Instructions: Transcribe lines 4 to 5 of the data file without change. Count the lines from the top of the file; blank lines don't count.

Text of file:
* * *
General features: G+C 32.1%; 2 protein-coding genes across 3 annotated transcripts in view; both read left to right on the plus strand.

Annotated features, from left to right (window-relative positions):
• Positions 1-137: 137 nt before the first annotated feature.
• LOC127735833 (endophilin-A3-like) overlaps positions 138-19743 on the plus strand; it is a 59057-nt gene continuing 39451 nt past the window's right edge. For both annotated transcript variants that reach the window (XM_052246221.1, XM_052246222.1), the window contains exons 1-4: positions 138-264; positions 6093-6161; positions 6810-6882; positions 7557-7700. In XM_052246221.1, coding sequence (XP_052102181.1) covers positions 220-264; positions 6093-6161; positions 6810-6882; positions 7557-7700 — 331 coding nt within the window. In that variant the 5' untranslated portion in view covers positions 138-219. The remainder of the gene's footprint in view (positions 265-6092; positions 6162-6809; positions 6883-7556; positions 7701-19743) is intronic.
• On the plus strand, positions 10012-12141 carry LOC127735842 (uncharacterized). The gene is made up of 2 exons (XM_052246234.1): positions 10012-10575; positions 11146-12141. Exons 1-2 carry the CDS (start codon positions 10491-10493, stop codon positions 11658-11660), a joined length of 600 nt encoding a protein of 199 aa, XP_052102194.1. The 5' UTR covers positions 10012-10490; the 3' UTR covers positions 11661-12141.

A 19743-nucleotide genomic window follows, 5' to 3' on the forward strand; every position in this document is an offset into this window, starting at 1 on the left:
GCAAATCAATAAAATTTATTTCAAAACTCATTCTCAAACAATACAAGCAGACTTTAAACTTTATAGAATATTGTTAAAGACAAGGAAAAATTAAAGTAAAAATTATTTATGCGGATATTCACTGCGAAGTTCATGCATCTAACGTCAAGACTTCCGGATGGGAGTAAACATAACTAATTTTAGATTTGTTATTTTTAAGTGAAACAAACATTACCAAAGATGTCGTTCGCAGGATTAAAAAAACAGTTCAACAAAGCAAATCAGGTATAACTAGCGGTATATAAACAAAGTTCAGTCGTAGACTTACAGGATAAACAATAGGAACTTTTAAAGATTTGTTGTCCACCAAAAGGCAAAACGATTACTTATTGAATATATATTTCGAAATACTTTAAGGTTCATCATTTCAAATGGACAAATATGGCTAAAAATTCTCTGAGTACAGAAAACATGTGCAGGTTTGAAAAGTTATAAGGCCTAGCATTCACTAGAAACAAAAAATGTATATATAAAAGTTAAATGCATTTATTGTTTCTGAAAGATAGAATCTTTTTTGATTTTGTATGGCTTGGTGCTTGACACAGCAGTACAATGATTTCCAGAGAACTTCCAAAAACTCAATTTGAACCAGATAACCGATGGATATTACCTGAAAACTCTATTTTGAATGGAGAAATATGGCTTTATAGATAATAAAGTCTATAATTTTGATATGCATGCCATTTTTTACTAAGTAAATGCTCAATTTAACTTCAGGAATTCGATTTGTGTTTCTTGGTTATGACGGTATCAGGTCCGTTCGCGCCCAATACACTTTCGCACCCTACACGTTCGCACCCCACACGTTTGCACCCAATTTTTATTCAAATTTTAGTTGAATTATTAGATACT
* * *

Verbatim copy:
• LOC127735833 (endophilin-A3-like) overlaps positions 138-19743 on the plus strand; it is a 59057-nt gene continuing 39451 nt past the window's right edge. For both annotated transcript variants that reach the window (XM_052246221.1, XM_052246222.1), the window contains exons 1-4: positions 138-264; positions 6093-6161; positions 6810-6882; positions 7557-7700. In XM_052246221.1, coding sequence (XP_052102181.1) covers positions 220-264; positions 6093-6161; positions 6810-6882; positions 7557-7700 — 331 coding nt within the window. In that variant the 5' untranslated portion in view covers positions 138-219. The remainder of the gene's footprint in view (positions 265-6092; positions 6162-6809; positions 6883-7556; positions 7701-19743) is intronic.
• On the plus strand, positions 10012-12141 carry LOC127735842 (uncharacterized). The gene is made up of 2 exons (XM_052246234.1): positions 10012-10575; positions 11146-12141. Exons 1-2 carry the CDS (start codon positions 10491-10493, stop codon positions 11658-11660), a joined length of 600 nt encoding a protein of 199 aa, XP_052102194.1. The 5' UTR covers positions 10012-10490; the 3' UTR covers positions 11661-12141.